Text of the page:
Is it possible that people are becoming less empathetic because they are feeling too busy [to care about others] on their paths to success?

A friend of mine posed this question to us:

“is it possible that people are becoming less empathetic because they are feeling too busy [to care about others] on their paths to success?”

Here is what i think:

People are either sufficiently empathetic or insufficiently empathetic and that characteristic of their personality will drive both their choices and how they experience them.

What we observe is people being busy. Through their behavior they reveal their preference: to care about their professional career. But we can’t observe their feelings or well-being. Some of them enjoy, at least temporarily, to build their lives around their expected success; others do not.

For simplicity, call the ones that enjoy devoting their time and energy into building their careers the ‘self-aware type’. We don’t know anything about their level of empathy because we only know they don’t ‘feel too busy’ even if they are. All we know these people are having a good time working towards a professional goal. Now, consider their counterparts: those who do not get comparable levels of satisfaction from building their professional profile. They are the ones that actually ‘feel too busy on their path to success’.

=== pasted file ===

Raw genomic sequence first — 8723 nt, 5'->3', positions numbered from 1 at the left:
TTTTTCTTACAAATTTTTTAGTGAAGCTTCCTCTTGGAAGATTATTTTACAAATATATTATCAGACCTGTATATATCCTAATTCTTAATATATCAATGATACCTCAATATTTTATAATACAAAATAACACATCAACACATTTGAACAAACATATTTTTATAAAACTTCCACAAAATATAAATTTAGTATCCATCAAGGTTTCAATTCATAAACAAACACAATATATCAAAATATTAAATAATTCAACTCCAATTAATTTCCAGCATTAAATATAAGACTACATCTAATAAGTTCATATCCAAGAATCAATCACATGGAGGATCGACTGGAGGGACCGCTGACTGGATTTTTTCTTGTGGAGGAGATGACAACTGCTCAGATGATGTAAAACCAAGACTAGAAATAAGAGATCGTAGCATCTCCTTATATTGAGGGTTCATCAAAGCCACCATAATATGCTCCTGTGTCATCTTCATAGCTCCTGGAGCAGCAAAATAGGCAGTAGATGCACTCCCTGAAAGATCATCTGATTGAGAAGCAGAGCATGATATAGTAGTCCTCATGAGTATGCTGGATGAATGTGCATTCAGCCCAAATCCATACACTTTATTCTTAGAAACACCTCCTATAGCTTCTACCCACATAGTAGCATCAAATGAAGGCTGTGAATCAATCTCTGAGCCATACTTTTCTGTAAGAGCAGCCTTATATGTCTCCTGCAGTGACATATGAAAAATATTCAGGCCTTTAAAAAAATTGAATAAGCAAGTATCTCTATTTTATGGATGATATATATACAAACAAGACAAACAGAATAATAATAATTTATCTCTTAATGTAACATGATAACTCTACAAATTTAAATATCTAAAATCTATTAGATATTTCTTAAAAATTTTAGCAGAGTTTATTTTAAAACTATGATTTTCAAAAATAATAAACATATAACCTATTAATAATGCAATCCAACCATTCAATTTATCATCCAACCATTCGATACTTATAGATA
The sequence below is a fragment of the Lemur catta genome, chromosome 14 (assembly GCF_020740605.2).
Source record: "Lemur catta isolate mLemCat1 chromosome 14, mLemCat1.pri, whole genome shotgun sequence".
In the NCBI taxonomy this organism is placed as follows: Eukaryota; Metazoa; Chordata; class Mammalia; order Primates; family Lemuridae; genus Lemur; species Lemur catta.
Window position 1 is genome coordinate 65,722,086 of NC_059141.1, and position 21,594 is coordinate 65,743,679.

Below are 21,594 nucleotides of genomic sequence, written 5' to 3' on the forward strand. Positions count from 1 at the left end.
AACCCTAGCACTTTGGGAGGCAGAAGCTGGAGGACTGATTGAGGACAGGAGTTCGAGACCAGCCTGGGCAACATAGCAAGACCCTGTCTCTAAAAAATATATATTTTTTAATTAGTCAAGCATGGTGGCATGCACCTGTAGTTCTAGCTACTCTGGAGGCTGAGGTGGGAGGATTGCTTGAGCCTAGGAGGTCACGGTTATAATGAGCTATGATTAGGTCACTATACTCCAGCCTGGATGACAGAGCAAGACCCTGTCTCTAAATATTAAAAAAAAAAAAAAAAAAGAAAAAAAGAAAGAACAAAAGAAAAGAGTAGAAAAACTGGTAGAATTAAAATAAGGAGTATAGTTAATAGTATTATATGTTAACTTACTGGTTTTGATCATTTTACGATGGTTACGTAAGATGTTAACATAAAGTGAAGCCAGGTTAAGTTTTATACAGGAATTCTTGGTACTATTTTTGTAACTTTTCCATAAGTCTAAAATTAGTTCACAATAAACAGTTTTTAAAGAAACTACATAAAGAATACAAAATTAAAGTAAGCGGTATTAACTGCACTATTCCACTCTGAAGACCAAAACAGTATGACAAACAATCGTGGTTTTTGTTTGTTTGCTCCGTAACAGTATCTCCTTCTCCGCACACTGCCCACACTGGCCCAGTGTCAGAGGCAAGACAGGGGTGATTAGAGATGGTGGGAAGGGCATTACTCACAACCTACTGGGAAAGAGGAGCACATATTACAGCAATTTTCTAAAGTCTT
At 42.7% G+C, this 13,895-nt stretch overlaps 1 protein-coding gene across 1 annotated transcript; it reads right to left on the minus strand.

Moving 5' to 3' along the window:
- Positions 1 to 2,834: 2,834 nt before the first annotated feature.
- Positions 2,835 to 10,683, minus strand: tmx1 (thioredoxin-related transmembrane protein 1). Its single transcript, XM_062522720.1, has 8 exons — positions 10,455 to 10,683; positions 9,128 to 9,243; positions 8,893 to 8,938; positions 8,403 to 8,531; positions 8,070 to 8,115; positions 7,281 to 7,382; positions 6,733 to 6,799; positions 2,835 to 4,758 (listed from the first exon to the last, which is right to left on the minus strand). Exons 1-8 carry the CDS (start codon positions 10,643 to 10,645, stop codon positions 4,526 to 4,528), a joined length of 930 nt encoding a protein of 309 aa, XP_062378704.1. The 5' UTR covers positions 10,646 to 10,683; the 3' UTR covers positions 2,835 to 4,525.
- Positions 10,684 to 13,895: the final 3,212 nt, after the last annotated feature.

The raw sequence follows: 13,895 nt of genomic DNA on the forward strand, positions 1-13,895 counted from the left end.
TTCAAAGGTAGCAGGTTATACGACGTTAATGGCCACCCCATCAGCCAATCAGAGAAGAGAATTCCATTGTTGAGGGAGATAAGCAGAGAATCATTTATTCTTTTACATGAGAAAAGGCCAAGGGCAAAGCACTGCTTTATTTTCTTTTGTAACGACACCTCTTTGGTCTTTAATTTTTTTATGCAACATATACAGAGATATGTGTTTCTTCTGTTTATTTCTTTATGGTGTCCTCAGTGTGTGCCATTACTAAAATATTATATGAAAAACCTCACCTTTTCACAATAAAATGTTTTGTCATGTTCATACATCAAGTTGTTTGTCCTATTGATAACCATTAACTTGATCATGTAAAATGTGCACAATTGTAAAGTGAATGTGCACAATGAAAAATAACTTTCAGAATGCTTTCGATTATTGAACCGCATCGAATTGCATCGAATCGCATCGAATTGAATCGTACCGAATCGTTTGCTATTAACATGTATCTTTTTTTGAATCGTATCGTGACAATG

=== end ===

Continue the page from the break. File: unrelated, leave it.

‘Feeling busy’ is not a positive valuation of one’s experience. By expressing ‘feeling too busy’ these people are implicitly saying: ‘I want more time off’. Some of these people want more time off to take care of themselves, in which case they are just a ‘time-constrained version’ of the ‘insufficiently empathetic type’ of people.

That leaves us with yet another fraction of the population to characterize: those who want more time off to take care of others; the sufficiently emphatic to ‘feel too busy’ and want more time to care about others. These people I call the ‘post-modern slaves’, people who cannot afford not to care about their professional careers because-as we say in our home country-the tiger will eat them. I doubt these people can become ‘insufficiently empathetic’ for being busy. On the contrary, I think that an overwhelming feeling of restriction will amplify their empathetic ability: they will rapidly understand other people’s pain and frustration as they themselves are notoriously aware of their own misery.

Finally, I believe that whether an ‘insufficiently empathetic’ type can become ‘sufficiently emphatic’ entirely depends on extrinsic factors, such as a strong emotional experience, religious influence, and other life-changing events. Notice a major caveat in the analysis: the level of ‘sufficiency’ is entirely unidentified.

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